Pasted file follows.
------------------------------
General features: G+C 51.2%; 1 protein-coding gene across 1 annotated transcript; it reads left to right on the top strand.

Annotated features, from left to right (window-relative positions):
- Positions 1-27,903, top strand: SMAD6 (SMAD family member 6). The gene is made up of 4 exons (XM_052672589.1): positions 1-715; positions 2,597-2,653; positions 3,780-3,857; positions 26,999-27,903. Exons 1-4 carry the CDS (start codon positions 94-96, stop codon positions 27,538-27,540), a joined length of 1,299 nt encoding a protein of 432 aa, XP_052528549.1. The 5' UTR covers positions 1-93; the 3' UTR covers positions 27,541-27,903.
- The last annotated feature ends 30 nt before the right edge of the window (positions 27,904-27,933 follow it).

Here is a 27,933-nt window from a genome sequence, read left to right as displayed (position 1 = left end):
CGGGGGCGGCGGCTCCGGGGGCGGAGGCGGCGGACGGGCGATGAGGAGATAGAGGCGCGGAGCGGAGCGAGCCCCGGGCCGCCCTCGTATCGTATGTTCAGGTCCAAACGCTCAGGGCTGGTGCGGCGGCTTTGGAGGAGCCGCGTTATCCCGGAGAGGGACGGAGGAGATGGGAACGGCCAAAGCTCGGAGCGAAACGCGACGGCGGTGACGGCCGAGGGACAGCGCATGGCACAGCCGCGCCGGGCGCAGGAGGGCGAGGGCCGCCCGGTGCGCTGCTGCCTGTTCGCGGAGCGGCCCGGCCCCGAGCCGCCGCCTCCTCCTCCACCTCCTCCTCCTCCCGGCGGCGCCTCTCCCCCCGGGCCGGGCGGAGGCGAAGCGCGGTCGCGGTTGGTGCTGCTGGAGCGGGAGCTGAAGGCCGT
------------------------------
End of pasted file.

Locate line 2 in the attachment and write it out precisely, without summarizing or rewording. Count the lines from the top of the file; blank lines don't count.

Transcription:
Annotated features, from left to right (window-relative positions):